Brothers who served honored
WILLIAMSTON— Two of six brothers who served during World War II are returning to their mid-Michigan hometown to be honored during a parade.
Frank and Andrew Engardio served in Europe at the height of the war. Their four brothers — John, Peter, Pedro and Leonard — also served. All six survived and came home.
Their parents, Sam and Mary Engardio, ran a Williamston store that sold fruit, confections, beer and wine.
They since have passed away, as have four of the brothers.
Frank and Andrew remain.
Frank is 95. He’s a former Ford Motor Co. employee who moved to California after retiring.
Andrew is a 91-year-old retired podiatrist who lives in Adrian.
The Lansing State Journal says the brothers plan to appear in Williamston’s Red Cedar Jubilee parade on Saturday.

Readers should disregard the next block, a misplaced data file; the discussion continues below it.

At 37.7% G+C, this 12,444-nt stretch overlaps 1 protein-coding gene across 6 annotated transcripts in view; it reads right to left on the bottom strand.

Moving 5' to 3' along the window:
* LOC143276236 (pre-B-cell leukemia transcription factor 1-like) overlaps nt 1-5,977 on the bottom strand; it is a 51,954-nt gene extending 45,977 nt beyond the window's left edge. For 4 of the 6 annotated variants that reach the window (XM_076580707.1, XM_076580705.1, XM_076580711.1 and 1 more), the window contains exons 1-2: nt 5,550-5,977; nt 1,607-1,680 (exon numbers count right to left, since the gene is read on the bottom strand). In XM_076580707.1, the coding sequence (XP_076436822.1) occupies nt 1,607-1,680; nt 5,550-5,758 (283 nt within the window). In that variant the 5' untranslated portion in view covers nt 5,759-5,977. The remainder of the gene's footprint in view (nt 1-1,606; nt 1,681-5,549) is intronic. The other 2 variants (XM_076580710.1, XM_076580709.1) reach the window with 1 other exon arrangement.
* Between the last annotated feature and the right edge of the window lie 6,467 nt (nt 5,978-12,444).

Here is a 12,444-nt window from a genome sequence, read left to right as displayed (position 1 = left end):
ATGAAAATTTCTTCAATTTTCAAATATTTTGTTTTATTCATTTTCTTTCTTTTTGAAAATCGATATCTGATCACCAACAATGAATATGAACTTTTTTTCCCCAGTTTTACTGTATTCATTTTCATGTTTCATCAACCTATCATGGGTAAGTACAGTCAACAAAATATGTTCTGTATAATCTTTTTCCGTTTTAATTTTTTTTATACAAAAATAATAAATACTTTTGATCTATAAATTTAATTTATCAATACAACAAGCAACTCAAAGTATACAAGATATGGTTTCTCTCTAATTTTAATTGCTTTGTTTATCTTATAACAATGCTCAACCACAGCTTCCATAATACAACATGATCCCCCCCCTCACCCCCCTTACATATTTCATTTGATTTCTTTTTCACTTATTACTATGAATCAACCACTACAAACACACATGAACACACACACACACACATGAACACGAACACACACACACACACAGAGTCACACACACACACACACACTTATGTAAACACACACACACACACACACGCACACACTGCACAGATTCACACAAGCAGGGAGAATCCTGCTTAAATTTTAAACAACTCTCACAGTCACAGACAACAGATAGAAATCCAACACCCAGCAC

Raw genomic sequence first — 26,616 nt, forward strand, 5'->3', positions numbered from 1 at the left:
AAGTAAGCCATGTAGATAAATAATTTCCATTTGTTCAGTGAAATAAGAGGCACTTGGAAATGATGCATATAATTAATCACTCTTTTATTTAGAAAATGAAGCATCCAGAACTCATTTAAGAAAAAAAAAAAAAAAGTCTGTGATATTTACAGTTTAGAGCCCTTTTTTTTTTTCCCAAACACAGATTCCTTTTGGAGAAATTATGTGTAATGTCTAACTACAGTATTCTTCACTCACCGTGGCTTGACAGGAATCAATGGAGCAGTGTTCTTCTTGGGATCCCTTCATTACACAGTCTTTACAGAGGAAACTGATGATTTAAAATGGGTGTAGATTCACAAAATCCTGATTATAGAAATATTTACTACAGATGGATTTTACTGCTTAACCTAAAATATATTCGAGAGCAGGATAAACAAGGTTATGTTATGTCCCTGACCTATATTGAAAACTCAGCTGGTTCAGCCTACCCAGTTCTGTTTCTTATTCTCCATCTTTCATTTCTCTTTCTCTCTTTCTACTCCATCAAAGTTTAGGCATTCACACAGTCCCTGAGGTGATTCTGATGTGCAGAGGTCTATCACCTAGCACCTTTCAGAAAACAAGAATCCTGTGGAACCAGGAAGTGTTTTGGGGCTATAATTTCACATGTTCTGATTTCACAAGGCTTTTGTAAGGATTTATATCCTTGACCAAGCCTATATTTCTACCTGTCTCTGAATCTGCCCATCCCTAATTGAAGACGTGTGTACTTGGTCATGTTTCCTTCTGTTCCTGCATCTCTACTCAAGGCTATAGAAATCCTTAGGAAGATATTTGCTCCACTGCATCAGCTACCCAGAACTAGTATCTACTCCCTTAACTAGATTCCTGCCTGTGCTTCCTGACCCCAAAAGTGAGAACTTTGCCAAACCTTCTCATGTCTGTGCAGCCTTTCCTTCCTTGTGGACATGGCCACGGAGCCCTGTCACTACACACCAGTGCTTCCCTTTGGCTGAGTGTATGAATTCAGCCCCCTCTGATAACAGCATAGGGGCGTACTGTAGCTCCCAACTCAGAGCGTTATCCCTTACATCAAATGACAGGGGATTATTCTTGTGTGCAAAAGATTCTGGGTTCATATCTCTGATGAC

Flint may close auto history park
FLINT — Flint may get rid of an 8-acre park that had an important role in history of the auto industry.
Oak Park is overgrown, isolated and no longer part of a vibrant neighborhood. A century ago, 1,000 people temporarily lived in tents there when they swarmed the city for auto jobs, The Flint Journal reported Saturday.
Flint’s new master plan calls for closing the park, although it still has restrooms and playground equipment.
“I think it played an important part in (Flint) history. ... It is important to that time period, but people don’t really travel up that way too much” today, said David White, president of the Genesee County Historical Society.
The Durant Dort Carriage Co. set aside land for Oak Park as well as land for churches and a school in the area, said White, who would like to put a piece of playground equipment in a local museum.
City planner Megan Hunter said a plan for the land must be in place before the park is closed.